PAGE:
People who read live longer than those who don’t, Yale researchers say
A study by Yale researchers finds that reading books in particular returns cognitive gains that increase longevity.
«extended lifespan applied to all reading participants, regardless of “gender, wealth, education or health” factors, the study explains. That’s a 20% reduction in mortality created by a sedentary activity.»
More from Big Think
You are probably a naive realist. Try not to be
Naive realism is the tendency to assume that our view of the world is objective and accurate rather than subjective and biased.
«Biases do not necessarily lead to bad decisions because they help us make those decisions in accordance with our values and motivations.»
The 5-hour rule: How to turn a wasted day into a successful one
From Benjamin Franklin to Elon Musk, the most successful people in the world share one thing: they allocate time in the day to learning.
«5-hour rule.” In short, this is the rule where we spend one hour a day learning, reflecting, and thinking. The rule dates to Benjamin Franklin»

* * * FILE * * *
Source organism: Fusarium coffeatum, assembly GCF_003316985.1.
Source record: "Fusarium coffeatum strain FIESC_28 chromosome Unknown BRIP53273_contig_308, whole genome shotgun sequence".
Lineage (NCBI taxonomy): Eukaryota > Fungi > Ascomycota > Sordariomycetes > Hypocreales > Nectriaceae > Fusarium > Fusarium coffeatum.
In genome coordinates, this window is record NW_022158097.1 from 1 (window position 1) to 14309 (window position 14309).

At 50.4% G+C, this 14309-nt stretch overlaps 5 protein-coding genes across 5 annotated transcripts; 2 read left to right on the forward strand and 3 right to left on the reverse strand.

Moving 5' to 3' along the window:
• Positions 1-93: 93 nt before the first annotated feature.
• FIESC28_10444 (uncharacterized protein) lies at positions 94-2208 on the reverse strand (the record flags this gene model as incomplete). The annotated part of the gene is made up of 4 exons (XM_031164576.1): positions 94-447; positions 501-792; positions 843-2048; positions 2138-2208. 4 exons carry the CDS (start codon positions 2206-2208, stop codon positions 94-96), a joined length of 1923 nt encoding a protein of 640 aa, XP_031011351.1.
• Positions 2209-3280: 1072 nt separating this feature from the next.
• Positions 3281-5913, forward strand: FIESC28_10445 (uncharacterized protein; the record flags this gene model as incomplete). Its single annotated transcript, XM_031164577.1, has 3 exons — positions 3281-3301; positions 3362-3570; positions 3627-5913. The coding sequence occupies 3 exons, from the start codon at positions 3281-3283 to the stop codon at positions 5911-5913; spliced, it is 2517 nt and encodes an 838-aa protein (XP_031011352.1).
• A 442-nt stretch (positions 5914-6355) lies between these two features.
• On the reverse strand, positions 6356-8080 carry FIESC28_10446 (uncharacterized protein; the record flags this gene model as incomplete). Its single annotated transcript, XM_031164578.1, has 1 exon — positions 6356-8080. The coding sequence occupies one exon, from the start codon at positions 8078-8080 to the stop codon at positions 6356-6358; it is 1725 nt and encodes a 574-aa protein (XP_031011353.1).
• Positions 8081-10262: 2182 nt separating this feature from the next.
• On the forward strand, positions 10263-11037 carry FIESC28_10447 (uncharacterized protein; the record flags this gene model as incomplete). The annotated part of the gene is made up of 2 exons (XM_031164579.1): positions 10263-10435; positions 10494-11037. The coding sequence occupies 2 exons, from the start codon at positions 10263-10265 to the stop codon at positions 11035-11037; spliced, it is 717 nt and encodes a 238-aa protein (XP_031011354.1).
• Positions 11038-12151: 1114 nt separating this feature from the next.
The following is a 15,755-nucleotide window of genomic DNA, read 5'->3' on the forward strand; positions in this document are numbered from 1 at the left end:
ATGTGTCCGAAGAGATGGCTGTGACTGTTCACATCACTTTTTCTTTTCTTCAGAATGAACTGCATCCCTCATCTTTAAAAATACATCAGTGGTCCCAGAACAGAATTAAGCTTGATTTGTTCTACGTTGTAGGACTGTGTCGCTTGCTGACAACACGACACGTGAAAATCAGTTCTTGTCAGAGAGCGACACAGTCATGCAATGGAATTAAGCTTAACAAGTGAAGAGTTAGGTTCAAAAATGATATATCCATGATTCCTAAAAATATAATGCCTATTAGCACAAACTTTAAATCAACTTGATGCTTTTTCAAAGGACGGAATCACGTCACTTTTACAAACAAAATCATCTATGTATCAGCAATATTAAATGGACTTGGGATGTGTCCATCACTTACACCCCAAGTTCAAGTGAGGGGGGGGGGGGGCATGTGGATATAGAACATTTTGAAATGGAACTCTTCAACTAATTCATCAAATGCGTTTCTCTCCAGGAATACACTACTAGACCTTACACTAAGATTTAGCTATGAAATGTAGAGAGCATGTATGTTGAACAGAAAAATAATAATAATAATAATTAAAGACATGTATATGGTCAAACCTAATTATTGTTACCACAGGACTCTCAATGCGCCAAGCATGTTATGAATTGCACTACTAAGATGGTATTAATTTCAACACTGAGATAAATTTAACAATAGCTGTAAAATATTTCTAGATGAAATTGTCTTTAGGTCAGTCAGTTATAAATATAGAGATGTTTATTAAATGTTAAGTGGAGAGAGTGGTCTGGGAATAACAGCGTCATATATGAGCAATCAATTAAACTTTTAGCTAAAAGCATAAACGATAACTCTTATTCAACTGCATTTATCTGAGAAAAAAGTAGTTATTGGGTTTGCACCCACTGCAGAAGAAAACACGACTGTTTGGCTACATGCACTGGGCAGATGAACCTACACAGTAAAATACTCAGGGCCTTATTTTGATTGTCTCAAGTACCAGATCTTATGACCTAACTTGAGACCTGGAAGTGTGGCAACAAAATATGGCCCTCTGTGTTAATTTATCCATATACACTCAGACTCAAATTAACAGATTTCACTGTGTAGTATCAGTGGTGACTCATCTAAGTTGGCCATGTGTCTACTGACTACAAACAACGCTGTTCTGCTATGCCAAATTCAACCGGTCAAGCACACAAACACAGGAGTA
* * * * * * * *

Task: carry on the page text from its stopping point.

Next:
Happiness and why “happily ever after” is a myth
Happiness can never last "ever after." Positive psychologist Tal Ben-Shahar explains how happiness can grow from painful experiences.
«So the paradox is that on the one hand, happiness is clearly a good thing. On the other hand, valuing it as a good thing is problematic.»
An ancient technique can improve your attention span
Modern conditions have overwhelmed our brain's attention system, but research shows 12 minutes of mindfulness training a day can help.
«Similarly, a negative mood can signal that something is wrong. That unease can propel you to solve the problem and lift the emotional pall.»
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